Veterinary professionals and architects can team up to design a clinic that promotes the best client service and patient care while supporting One Health
As the health of people, animals, and the environment is inextricably connected in many facets, this also rings true in the hospital setting. On the final day of the 2023 American Veterinary Medical Association (AVMA) Convention, Lucas Pantaleon,DVM, MS, DACVIM, MBA, founder of DVM One Health in Versailles, Kentucky; and Heather E. Lewis, AIA, NCARB, AAA, principal at Animal Arts Design Studios in Boulder, Colorado, shared how a strategic hospital design promotes a healthy environment for clients, patients, and staff alike while helping to provide the highest-quality care.1
Pantaleon compared a veterinary hospital to a complex system. “When we put each of these [design] elements as part of system, sometimes they don’t work very well, or the system is prone to errors, he said.” One of the ways he suggests making these complex systems easier to navigate is through a collaboration between architects and veterinary professionals for multifarious viewpoints of how they can make the most safe, efficient hospital setting.
Additionally, veterinary hospitals “are in an environment where there are risks and we need to mitigate those risks and reduce medical errors,” Pantaleon said. This can be achieved through designing a hospital that is decluttered, has good air quality, and good lighting.
“A perfect medical space is a clean and decluttered medical space,” said Lewis. “And it's absolutely possible. It is absolutely inspiring. And working in a space that is clean and well-kept can help you do better work every day and help you feel more positive or productive to have a clean space.” Tips for promoting a clean clinic include working hard not to accumulate clutter, having a bulk storage area, hanging items from the ceiling, providing useful cabinet storage, and blocking the area above cabinets.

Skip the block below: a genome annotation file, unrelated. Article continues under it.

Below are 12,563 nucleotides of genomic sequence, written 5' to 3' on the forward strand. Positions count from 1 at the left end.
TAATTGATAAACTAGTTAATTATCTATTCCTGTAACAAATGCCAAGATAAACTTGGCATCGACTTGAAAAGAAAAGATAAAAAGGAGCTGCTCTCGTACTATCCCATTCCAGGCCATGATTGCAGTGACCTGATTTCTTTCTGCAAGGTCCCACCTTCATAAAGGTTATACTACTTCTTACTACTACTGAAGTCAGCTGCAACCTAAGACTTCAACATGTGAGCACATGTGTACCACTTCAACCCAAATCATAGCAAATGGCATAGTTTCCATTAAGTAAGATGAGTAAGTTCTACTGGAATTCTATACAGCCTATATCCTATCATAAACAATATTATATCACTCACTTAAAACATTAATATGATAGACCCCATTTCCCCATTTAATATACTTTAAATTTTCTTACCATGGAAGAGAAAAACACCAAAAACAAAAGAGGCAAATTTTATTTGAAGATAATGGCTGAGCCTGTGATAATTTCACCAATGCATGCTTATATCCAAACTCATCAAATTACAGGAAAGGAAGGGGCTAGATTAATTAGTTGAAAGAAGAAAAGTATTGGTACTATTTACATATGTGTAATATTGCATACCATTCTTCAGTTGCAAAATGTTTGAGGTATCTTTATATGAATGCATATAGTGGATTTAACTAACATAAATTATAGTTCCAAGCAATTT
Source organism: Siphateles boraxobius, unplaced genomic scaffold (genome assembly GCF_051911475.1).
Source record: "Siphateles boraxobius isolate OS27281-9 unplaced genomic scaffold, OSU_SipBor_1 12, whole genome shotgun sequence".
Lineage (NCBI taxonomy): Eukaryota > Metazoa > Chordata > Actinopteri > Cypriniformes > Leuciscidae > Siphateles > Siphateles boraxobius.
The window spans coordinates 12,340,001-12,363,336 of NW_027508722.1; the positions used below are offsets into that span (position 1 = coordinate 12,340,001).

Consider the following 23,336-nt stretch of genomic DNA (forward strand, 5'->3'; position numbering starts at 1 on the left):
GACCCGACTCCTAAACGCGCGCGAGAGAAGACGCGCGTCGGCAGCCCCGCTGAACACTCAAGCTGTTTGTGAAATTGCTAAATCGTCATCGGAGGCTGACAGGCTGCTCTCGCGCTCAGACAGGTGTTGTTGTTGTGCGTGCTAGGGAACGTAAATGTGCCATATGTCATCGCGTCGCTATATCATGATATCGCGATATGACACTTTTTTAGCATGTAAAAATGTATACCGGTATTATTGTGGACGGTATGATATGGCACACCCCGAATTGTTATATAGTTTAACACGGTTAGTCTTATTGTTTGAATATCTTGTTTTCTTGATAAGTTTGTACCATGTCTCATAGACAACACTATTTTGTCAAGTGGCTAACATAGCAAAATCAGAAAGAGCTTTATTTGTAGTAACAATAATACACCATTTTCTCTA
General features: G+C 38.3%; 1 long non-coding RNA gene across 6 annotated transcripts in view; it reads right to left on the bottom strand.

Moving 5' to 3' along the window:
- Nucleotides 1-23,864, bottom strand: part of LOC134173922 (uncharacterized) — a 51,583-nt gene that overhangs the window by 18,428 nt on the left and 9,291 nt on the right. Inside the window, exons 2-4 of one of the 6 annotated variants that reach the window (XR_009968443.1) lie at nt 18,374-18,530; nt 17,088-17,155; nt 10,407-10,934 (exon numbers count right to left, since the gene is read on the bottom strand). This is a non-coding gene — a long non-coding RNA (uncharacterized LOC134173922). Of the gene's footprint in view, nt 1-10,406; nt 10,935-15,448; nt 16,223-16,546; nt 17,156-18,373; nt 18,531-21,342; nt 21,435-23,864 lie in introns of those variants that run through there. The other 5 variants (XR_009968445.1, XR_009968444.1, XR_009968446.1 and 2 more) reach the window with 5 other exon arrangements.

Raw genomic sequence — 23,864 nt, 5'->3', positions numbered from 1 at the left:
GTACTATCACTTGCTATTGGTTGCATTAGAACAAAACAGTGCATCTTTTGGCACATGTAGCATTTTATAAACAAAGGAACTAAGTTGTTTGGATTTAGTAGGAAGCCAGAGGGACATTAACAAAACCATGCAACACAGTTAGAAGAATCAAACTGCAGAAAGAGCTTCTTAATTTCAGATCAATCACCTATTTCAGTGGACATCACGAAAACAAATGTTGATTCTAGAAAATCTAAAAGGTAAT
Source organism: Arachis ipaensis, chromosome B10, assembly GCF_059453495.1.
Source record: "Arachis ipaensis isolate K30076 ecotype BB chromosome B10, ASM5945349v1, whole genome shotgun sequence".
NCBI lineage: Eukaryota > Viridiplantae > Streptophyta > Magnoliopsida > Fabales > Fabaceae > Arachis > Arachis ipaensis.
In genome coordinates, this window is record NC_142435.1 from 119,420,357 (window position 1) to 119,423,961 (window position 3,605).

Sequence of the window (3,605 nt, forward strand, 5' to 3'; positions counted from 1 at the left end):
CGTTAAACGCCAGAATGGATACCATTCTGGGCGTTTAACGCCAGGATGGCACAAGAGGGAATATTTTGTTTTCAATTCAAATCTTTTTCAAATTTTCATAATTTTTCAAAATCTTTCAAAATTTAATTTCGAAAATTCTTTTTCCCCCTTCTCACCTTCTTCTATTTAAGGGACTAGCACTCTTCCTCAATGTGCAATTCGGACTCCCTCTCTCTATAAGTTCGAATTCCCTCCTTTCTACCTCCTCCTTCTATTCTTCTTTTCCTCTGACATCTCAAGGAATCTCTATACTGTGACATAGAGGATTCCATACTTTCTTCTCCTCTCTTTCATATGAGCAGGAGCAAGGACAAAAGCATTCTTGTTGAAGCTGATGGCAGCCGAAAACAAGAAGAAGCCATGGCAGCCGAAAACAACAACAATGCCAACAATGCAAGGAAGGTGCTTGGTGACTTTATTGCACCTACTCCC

Lewis also suggested developing a “same-handed design,” which is a key concept used in human medicine that means having uniform rooms with the same tools located in the same places. For example, each drawer in exam rooms has the same items, so they can be easily located by staff. “Everything is the same, the cabinet is the same. That room could be a pentagon, triangle, indoor outdoor, I don’t care, but your workspace is the same in every room. And that's how we reduce errors by saving time, allowing you to focus on the patient,” she shared with attendees.
Pantaleon noted the recent pandemic underscored the importance of air quality. It not only promotes well-being but also can boost staff productivity. Good air quality can be accomplished through natural ventilation. “We know that opening the windows is a good thing,” said Pantaleon. It can also be done through mechanical ventilation and filtration and paired with emerging technologies such as UV light for an added layer of protection.
Additional methods to improve air quality include isolating potentially contagious patients, direct exhausting your isolation room, boosting ventilation rates in wards, ensuring positive pressure in surgery rooms, and negatively pressurizing in wards, according to Lewis.
Lighting also plays a critical role in providing excellent care. Poor lighting can affect staff as they work long hours in the clinic and also have a toll on pets who are in a stressful situation as they visit the hospital. Lewis used an example of including dimmable lights so when a patient first enters the exam room, the lights can be off for a more comfortable environment, then gradually adjusted. She also suggested using curtains to divide patients and help them feel safe, saying, “My question is, why don't we use [curtains]? These are used in human medicine all the time.”
Pantaleon LG, Lewis HE. Hospital design, patient outcomes, and client experience. Presented at: AVMA Convention; Denver, Colorado. July 18, 2023.